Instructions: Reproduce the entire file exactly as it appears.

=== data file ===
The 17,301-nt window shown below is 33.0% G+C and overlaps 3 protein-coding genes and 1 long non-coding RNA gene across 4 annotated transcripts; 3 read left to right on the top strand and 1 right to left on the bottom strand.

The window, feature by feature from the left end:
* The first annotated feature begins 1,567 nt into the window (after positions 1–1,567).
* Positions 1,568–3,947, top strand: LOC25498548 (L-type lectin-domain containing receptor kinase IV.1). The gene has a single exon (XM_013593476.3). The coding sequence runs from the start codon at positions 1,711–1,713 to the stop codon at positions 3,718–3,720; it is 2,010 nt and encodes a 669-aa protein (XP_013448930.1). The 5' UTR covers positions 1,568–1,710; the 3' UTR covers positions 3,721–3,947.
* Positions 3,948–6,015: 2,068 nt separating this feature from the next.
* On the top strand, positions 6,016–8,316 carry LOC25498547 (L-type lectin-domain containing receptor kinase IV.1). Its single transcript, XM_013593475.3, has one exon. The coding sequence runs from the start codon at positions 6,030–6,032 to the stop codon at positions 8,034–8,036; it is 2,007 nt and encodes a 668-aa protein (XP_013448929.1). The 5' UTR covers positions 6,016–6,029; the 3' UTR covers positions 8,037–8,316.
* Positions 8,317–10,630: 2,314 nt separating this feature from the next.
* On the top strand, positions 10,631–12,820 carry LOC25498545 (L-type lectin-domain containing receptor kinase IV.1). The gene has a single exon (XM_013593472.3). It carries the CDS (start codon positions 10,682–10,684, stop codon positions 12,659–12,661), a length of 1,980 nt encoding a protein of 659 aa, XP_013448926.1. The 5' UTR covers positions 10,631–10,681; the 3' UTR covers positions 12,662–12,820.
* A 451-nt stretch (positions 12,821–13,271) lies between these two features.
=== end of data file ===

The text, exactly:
The 17,301-nt window shown below is 33.0% G+C and overlaps 3 protein-coding genes and 1 long non-coding RNA gene across 4 annotated transcripts; 3 read left to right on the top strand and 1 right to left on the bottom strand.

The window, feature by feature from the left end:
* The first annotated feature begins 1,567 nt into the window (after positions 1–1,567).
* Positions 1,568–3,947, top strand: LOC25498548 (L-type lectin-domain containing receptor kinase IV.1). The gene has a single exon (XM_013593476.3). The coding sequence runs from the start codon at positions 1,711–1,713 to the stop codon at positions 3,718–3,720; it is 2,010 nt and encodes a 669-aa protein (XP_013448930.1). The 5' UTR covers positions 1,568–1,710; the 3' UTR covers positions 3,721–3,947.
* Positions 3,948–6,015: 2,068 nt separating this feature from the next.
* On the top strand, positions 6,016–8,316 carry LOC25498547 (L-type lectin-domain containing receptor kinase IV.1). Its single transcript, XM_013593475.3, has one exon. The coding sequence runs from the start codon at positions 6,030–6,032 to the stop codon at positions 8,034–8,036; it is 2,007 nt and encodes a 668-aa protein (XP_013448929.1). The 5' UTR covers positions 6,016–6,029; the 3' UTR covers positions 8,037–8,316.
* Positions 8,317–10,630: 2,314 nt separating this feature from the next.
* On the top strand, positions 10,631–12,820 carry LOC25498545 (L-type lectin-domain containing receptor kinase IV.1). The gene has a single exon (XM_013593472.3). It carries the CDS (start codon positions 10,682–10,684, stop codon positions 12,659–12,661), a length of 1,980 nt encoding a protein of 659 aa, XP_013448926.1. The 5' UTR covers positions 10,631–10,681; the 3' UTR covers positions 12,662–12,820.
* A 451-nt stretch (positions 12,821–13,271) lies between these two features.